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Thread: Need help on selecting wood and stain combo - bedroom set

  1. #1
    Join Date
    Feb 2015
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    Western, NY
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    Need help on selecting wood and stain combo - bedroom set

    Hi All, I am slowly graduating into more complex furniture projects. Most of my previous ones have been paint-grade small tables, or outdoor furniture that I wasn't as fussy about the wood/stain design on. My upcoming project is to build a bedroom furniture set. Kind Bed, 2 night stands, two chest of drawers. First up is the bed. I have some preliminary designs mocked up for the bed, which has 6x6 square posts and some basic panels to finish out the headboard and footboard. I have attached a picture of an example for what the bed might look like. Not the exact design, nor the exact color (she wants it a touch more gray than this), but something as a reference at this point.

    Where I need some help is selection of the type of wood that will look good stained or dyed a medium gray. I would like something that I can buy matching plywood to help build the panels and other furniture, but won't clash with the hardwood lumber used throughout the build. My wife is requesting the gray color, and I believe that she prefers cleaner grains as opposed to something highly figured. I think the color is more important that the grain configuration though. So I am looking for a wood species that takes stain or dye reasonably well, would look good in a gray finish, and has a complimentary plywood or veneer available. I have hardwood lumber shops locally that offer a pretty wide variety, and was hoping to pick a few cutoffs from them tomorrow, and a few different stain options to mix and match what might look good together.

    I'd also appreciate any insight or suggestions on types of finish that folks have had good success with relative to gray. Should I look at a gel stain, oil stain, dye?

    Looking forward to any help you might be able to offer. Thanks!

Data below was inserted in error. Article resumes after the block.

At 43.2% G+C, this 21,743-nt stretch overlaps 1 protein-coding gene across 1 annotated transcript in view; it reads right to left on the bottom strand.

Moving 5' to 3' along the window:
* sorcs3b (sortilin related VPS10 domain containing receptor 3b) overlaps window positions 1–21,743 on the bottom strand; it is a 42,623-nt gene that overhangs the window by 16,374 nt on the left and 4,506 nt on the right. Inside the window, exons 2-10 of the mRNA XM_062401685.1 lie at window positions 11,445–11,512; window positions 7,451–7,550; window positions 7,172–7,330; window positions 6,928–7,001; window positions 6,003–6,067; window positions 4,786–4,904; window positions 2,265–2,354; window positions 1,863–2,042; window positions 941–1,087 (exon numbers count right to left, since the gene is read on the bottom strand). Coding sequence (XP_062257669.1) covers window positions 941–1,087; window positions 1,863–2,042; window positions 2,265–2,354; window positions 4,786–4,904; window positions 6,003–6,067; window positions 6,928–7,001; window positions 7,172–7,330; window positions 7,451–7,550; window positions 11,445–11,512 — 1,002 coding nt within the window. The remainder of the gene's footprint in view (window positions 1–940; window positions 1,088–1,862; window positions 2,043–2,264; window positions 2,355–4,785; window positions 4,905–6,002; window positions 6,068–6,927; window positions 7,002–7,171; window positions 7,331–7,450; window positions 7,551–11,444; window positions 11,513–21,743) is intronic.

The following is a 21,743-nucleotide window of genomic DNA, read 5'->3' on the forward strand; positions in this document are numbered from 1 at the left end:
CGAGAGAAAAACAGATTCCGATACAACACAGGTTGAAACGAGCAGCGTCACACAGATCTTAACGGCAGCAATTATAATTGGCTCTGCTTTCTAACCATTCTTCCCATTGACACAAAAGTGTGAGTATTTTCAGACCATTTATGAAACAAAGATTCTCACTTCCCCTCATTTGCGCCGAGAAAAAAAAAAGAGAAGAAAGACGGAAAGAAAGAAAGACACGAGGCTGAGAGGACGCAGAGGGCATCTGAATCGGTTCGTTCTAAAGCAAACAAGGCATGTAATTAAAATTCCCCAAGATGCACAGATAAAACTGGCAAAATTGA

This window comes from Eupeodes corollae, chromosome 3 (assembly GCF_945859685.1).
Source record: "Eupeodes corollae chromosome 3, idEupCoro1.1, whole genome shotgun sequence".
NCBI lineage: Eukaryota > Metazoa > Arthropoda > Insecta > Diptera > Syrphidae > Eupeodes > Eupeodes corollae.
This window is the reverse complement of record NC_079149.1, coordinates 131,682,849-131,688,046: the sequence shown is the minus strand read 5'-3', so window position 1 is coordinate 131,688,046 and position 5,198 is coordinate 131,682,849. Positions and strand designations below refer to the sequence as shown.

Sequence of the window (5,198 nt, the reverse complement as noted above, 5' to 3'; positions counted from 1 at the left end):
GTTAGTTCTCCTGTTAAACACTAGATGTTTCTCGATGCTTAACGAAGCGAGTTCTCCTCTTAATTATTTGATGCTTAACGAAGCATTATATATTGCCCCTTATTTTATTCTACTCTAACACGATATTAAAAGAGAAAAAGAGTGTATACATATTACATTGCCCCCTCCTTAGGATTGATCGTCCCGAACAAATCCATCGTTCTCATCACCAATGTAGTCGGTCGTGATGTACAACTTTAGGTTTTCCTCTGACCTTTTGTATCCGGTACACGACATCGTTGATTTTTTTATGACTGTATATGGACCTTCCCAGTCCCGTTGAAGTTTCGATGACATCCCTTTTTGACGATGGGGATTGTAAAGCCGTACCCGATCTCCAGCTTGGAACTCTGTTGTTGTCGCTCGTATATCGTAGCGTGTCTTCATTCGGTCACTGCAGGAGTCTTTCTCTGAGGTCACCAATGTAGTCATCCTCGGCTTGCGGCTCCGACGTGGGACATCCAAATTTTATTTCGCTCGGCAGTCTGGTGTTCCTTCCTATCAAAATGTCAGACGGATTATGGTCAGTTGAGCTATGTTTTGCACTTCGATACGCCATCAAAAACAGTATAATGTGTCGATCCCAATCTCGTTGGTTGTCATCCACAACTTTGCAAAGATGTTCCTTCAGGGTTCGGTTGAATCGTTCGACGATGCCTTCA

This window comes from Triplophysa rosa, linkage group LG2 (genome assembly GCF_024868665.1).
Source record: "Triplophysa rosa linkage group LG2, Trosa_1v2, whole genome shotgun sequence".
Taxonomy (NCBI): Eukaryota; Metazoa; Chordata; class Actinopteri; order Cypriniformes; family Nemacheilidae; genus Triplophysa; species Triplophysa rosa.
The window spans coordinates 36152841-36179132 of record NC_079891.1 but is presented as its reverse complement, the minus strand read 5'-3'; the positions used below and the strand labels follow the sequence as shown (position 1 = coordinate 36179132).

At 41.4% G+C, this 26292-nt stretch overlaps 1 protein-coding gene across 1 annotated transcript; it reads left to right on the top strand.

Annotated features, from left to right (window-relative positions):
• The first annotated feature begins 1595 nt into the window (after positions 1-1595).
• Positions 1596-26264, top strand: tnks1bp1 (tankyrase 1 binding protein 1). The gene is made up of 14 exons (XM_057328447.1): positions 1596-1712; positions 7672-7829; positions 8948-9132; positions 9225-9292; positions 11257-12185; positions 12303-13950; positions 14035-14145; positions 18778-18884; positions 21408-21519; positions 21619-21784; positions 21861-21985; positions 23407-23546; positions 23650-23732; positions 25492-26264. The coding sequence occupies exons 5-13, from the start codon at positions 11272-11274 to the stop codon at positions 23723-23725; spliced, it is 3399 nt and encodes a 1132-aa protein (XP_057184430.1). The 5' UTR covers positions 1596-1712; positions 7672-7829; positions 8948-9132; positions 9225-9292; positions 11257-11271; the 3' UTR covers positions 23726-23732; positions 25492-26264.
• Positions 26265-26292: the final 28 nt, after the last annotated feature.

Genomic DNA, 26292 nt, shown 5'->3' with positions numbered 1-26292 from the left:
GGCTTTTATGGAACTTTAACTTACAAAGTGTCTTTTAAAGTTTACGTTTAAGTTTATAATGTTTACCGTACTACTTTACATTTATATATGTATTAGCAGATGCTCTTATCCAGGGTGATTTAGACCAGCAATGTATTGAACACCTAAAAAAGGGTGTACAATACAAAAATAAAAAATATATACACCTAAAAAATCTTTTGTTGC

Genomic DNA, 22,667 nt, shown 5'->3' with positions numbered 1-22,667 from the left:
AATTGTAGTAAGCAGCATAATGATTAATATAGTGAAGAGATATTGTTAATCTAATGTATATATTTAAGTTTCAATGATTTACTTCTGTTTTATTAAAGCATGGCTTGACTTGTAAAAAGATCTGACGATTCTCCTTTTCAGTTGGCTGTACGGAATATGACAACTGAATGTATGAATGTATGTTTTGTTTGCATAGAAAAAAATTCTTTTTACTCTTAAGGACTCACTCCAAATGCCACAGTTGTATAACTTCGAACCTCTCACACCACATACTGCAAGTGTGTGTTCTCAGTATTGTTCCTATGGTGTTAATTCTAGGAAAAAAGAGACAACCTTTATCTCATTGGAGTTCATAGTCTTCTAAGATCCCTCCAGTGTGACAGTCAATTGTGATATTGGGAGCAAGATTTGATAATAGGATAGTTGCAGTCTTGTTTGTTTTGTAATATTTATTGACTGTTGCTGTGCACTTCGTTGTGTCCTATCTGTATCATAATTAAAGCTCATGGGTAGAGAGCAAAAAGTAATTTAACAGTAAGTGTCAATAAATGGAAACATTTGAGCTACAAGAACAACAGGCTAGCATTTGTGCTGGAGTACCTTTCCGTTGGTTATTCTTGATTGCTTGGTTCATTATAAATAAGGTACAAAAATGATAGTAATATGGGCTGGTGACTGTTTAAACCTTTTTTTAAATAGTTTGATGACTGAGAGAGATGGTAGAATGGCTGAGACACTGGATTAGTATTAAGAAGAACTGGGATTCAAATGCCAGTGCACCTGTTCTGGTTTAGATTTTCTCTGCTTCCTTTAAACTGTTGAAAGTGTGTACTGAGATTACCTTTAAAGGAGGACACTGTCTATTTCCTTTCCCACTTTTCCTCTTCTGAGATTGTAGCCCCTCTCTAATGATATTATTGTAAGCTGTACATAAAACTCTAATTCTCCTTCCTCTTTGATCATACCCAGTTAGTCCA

Bedroom Set Picture.jpg

  2. #2
    Join Date
    Feb 2015
    Location
    Western, NY
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    I probably should be specific on the wood that I can get in both plywood form and boards.

    Hickory
    Cherry
    Birch
    Maple
    Red Oak (plain and quarter sawn boards, rotary cut plywood available)
    White Oak (plain and quarter sawn boards, plain and quarter sawn plywood available)
    Sapele
    Walnut

  3. #3
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    Sep 2013
    Location
    Carrollton, Georgia
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    Tony, if your plan is to cover the wood grain with a solid stain or paint you could use an inexpensive grade of wood. Check out something like, say, poplar or soft maple. If you want a heavier, harder wood, ash is fairly inexpensive, as is red oak. The texture of the grain would show through with ash and oak. You could, likely, even mix species.

    ..Should be a fun, educational project. Take pleasure in the execution.

  4. #4
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    Feb 2015
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    Western, NY
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    Hi Yonak, thanks for the reply. I might do a test piece with a solid stain or a paint so my wife can see if there is enough grain and wood look. However, I am fairly sure she doesn't want painted, she wants more of a transparent gray stain and to see the wood underneath of it.

  5. #5
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    Location
    Rochester, MN
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    If you are going for a stain so the grain of the wood is visible, you'll want to choose a species that tends to be more neutral in color. Cherry, for example, will tend to darken and get redder with age and exposure to light. A gray on cherry certainly won't stay gray and will likely get very muddy looking. Red oak varies a lot in color but tends to be more pink. White oak is often somewhat gray already so that might be a good choice. Ash could also be a good choice. Walnut could be bleached to match the sapwood and then stained gray. Get samples of the ones you think you'd use and stain them all.

  6. #6
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    Mar 2003
    Location
    San Francisco, CA
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    I'd start with red oak, and stain it grey. Or stain it grey, and then wipe it with lighter-colored glaze. This is sometimes called whitewash. The idea is that the large, open, pores of the red oak retain more pigment than the rest of the wood, so the whole process colors the wood and emphasizes the grain patterns.

  7. #7
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    Feb 2015
    Location
    Western, NY
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    Ok thanks so much for the suggestions so far. I bought some different stains, and applied a coat onto some ash and white oak. The stains were General Finishes gel stain in Grey, and Sherwin Williams Oil based stain in Rustic Grey. They are drying right now but at first glance they have way more blue in them than I first thought they would.

  8. #8
    Join Date
    Mar 2015
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    SE Michigan
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    You might try a driftwood stain color. I’ve used it on pine and it has a nice soft grey color. I’m not suggestion you use pine on your project, just another stain color to try.
    Last edited by Phil Mueller; 03-12-2018 at 2:29 AM.

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